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5 Tips to Help Brands Win Millennial Parents Over

5 Tips to Help Brands Win Millennial Parents Over

There has been a lot of focus on how to target and market to Millennials, especially since their purchasing power has grown to an estimated $200 billion annually. However, there has not been much talk about directing efforts specifically to Millennial parents, which is strange since Millennial moms, for example, represent 46% of women in their age group. How can brands win Millennial parents over with their marketing efforts? Follow these tips:

Show blended families.

The make-up of the Millennial family is quite different from prior generations. A growing number of marriages are interracial, and a lot of Millennial moms are single parents. When marketing to this group, advertisers must take this new kind of family into account. Advertisements should no longer show only the typical mom, dad and two kids living in suburbia in commercials, and should instead try to appeal to Millennial parents by showing more diverse families.

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Adopt healthy practices.

Six out of 10 Millennials claim to have healthier eating habits than their parents, and this behavior becomes even more pronounced once Millennials become parents. Millennial parents are interested in purchasing foods loaded with fruits and vegetables, vitamins and nutrients. In fact, price is not an issue when it comes to healthy eating for Millennials. Although higher income Millennial parents can easily afford to shop at natural or organic food stores, lower income parents cannot. Instead, this group of Millennial parents practices healthy eating by researching healthy recipes and buying fresh ingredients from regular grocery stores. Food distributors should take this into account when merchandising to attract Millennial parents and pair items that can be used in recipes together.

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Connect to them.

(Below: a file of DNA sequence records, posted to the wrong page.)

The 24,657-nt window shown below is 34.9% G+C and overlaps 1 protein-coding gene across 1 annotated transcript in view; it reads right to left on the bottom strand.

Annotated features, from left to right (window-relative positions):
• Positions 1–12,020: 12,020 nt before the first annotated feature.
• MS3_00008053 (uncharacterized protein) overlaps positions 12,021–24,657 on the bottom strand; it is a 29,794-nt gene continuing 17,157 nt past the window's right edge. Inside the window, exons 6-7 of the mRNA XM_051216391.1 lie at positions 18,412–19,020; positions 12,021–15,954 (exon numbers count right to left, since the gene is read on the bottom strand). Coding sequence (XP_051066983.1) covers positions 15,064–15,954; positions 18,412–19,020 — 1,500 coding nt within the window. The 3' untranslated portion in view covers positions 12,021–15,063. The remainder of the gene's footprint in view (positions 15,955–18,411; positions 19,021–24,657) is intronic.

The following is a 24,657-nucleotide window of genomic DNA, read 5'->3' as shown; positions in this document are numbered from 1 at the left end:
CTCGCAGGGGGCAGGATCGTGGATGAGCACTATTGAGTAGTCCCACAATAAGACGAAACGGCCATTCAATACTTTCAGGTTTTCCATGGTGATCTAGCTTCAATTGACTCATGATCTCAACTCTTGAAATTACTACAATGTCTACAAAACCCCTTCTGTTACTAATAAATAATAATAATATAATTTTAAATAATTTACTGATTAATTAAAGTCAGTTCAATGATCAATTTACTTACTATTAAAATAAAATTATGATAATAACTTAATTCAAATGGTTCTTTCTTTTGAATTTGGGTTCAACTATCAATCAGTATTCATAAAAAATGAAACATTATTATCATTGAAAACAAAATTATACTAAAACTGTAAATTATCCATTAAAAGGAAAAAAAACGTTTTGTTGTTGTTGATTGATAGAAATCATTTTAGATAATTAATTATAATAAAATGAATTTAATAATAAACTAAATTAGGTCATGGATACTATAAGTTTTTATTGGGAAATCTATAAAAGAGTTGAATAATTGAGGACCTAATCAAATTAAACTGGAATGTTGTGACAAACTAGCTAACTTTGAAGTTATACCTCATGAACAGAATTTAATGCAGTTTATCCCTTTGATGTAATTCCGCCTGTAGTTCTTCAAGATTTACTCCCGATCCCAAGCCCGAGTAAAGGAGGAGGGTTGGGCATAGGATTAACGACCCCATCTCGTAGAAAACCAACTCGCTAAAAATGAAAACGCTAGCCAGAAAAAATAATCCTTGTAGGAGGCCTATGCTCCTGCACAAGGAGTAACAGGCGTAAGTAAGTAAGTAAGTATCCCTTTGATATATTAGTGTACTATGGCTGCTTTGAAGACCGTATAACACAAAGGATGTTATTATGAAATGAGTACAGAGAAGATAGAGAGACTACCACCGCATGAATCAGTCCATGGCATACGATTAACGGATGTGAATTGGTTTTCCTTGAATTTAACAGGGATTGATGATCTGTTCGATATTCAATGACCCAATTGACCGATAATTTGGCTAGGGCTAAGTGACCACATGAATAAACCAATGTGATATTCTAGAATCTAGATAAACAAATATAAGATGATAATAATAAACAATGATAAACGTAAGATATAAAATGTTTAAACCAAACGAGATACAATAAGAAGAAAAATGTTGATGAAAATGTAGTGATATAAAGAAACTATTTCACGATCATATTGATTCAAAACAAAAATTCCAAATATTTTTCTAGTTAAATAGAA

Although Millennials have traditionally been considered as adventurous eaters, this changes slightly when this generation becomes parents. When Millennials have kids, they are more likely than Millennial non-parents to buy comfort foods that somehow tie into their heritage and less likely to buy exotic foods that they don’t relate to. For example, Southern Millennials would be more likely to buy barbeque foods than non-parent Millennials, but less likely to purchase Mexican or Chinese foods. These parents are also drawn to foods that remind them of their childhood, which was the basis for the “Bring Back the Awesome” campaign by Fruit Loops.

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Be social.

It’s no surprise that Millennial parents are strongly influenced by social media, especially when it comes to beauty, fitness and fashion. Millennial parents spend, on average, four more hours per week on social media than non-Millennial parents, giving brands one more reason why they should direct advertising dollars to these platforms. Research shows that corporate Millennial moms are more likely to research beauty products than stay-at-home moms, probably because they have to use them on a daily basis. However, the group that spends the most time researching these categories is Hispanic Millennial moms. Because there is a huge opportunity to target Hispanic Millennial moms who are obviously looking for more information online, beauty supply distributors and brands should work together to coordinate in-store and online efforts directed at Hispanic moms. Brands should create how-to videos and actively show these moms ways to do their hair and makeup using Pinterest, Instagram and other platforms. These platforms should then direct buyers to stores where they can purchase the different products used.